Why the U.S. Northeast Coast Is a Global Warming Hot Spot

A sharp rise in temperatures on land is linked to unusual heating of the Atlantic Ocean, and changes in wind patterns that send that warmth westward.

Kevin Krajick
September 23, 2021

From Maine to Delaware, the coastal U.S. Northeast is heating faster than most regions of North America, and a new study shows why. It links the outsize heating to unusually fast-rising temperatures in the North Atlantic Ocean, and alterations in wind patterns that are now tending to send the warmth to the U.S. coast instead of the other way. The research appears this week in the journal Nature Climate Change.

As a result of the changes, not only are Northeastern winters getting warmer, as long projected by climate models, but significant and rapid summer warming is happening as well. “Some of the biggest populations centers in the U.S. are suffering the greatest degree of warming,” said lead author Ambarish Karmalkar, a professor of geosciences at the University of Massachusetts, Amherst. “This warming is being driven both by equally rapid trends in the Atlantic Ocean and by changes in atmospheric circulation patterns.”

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Rising Atlantic Ocean temperatures and altered wind patterns that blow the warmth toward land are helping heat the U.S. Northeast coast at a fast pace. Here, lower Manhattan under a summer sky.  (Kevin Krajick/Earth Institute)

Ocean waters around the world are warming, and thus helping fuel warming on land. But beyond that, several recent studies indicate that the Atlantic Meridional Overturning Circulation (AMOC), a system of long-distance Atlantic currents, is slowing down due to climate change. The AMOC is a sort of conveyor belt that transports warm, salty water from the tropics north toward Greenland, where it cools and sinks. This cooled water then flows back south in the form of deep-water currents. But as climate warms, and glaciers in Greenland melt and send fresh water into the ocean, the conveyor is stalling. One consequence is even more heating of the ocean off the Northeast coast. This helps explain spikes in ocean temperatures in the Mid-Atlantic Bight and Gulf of Maine regions, say the authors.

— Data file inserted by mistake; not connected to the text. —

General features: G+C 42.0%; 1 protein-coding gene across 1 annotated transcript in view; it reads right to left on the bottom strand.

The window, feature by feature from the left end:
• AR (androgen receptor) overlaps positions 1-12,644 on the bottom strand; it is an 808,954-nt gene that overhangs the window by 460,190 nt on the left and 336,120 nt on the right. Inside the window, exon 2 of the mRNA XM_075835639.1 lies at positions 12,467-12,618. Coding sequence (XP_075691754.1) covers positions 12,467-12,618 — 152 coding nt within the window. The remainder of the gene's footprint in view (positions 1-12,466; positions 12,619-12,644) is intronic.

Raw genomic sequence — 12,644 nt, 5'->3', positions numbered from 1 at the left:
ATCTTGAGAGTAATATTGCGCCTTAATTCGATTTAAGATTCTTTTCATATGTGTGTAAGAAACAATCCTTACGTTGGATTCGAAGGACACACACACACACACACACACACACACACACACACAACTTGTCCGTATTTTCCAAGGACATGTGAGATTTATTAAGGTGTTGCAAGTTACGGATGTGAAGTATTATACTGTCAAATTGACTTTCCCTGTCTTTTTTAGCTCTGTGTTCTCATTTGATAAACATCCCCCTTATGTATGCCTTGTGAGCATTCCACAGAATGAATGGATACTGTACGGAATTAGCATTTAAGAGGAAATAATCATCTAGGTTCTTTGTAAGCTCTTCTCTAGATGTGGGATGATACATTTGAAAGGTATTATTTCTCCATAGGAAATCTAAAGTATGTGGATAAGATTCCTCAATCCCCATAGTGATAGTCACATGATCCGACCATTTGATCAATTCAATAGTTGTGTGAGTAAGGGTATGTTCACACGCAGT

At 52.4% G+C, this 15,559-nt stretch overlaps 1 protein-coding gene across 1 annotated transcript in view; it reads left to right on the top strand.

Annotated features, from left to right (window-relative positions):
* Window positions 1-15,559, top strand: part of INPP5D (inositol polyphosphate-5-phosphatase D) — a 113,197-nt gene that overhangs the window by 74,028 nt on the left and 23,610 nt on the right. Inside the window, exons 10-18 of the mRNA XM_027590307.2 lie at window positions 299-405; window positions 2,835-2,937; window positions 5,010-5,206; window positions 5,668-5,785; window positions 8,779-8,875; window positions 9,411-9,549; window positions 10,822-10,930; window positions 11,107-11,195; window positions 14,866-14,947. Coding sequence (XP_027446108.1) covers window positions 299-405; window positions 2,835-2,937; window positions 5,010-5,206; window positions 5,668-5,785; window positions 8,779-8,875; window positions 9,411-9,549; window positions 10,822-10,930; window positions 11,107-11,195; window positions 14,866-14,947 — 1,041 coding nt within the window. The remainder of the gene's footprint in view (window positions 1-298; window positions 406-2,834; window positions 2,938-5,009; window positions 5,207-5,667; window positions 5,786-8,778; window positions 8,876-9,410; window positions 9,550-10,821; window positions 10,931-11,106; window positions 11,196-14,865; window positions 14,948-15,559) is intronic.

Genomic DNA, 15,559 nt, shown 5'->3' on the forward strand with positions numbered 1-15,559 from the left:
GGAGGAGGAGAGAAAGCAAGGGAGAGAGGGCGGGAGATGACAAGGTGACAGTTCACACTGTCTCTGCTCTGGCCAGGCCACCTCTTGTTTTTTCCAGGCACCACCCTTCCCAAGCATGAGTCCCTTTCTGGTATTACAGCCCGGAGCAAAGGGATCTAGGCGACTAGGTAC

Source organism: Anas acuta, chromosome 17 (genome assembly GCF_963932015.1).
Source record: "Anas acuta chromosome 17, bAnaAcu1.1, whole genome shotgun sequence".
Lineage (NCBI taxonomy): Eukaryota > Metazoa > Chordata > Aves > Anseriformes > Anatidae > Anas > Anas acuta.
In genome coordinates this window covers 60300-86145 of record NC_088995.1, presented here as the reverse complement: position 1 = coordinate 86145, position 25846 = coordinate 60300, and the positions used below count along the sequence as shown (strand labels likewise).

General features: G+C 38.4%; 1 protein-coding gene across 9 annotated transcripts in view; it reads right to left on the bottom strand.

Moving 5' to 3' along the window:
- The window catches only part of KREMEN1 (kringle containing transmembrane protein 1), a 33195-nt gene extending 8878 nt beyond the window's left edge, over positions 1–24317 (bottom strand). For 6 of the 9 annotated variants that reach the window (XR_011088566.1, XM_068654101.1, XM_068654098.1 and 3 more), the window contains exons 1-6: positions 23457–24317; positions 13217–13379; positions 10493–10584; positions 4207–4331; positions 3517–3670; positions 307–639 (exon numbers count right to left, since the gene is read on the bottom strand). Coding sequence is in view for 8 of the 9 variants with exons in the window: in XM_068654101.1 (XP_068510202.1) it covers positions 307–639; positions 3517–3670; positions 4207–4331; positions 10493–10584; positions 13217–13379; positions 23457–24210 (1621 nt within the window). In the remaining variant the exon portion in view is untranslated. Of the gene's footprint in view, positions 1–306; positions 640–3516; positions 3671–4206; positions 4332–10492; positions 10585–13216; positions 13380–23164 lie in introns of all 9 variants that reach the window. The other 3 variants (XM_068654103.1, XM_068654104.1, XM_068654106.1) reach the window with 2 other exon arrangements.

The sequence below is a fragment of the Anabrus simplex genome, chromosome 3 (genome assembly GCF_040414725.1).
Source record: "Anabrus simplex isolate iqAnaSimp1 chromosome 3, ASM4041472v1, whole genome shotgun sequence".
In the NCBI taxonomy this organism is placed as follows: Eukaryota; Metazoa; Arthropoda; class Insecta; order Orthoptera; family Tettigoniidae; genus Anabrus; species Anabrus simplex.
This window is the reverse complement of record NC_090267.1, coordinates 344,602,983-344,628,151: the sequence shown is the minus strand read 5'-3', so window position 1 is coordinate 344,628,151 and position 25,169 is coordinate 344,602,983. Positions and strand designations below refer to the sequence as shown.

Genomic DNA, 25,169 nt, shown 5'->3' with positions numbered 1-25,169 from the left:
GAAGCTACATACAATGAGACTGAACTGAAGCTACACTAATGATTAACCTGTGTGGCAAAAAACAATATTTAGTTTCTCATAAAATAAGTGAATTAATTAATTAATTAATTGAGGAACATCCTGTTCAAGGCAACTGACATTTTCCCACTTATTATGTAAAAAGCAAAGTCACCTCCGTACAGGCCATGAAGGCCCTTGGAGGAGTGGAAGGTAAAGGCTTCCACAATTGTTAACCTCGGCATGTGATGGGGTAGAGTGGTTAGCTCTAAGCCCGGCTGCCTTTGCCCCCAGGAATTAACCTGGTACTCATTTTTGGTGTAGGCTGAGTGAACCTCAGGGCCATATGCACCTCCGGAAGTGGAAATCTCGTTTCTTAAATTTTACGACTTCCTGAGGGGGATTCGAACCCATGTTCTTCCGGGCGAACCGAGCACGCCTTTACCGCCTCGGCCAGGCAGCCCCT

One link between the AMOC and rising temperatures along the coast is the North Atlantic Oscillation (NAO), a cyclic weather phenomenon that governs the strength and position of the winds that blow from the United States over the Atlantic and on to Europe. There is a degree of natural variability to the NAO, which influences storm tracks, the jet stream and seasonal temperatures in the Northeast. The study shows that the NAO has for the past few decades tended to settle into a pattern that enhances the flow of ocean air toward the eastern seaboard. Because the northwest Atlantic is warming in part due to the AMOC slowdown, this is accelerating heating of cities such Boston, Providence, R.I., and New York.

While scientists already know about the unusual pace of warming in the region, computer models, which try to simulate the forces at work, have so far failed to reproduce the pattern. Radley Horton, a climate scientist at Columbia University’s Lamont-Doherty Earth Observatory and coauthor of the new study, says the rising Atlantic temperatures and altered wind patterns are the missing links.

“Climate models remain our best tool for projecting future climate risks in the populous and exposed coastal Northeast U.S.,” he said. “But the inability of those models to reproduce the observed summer pattern of enhanced coastal land warming relative to inland regions points to a potential blind spot.”

The research demonstrates that scientists should use a new generation of high-resolution climate models that could more accurately capture changes in regional climate, say the authors. “Our research implies that without improved high resolution data, regional climate assessments, which inform out ability to plan for the future, may under-emphasize warming in this populous region,” said Karmalkar.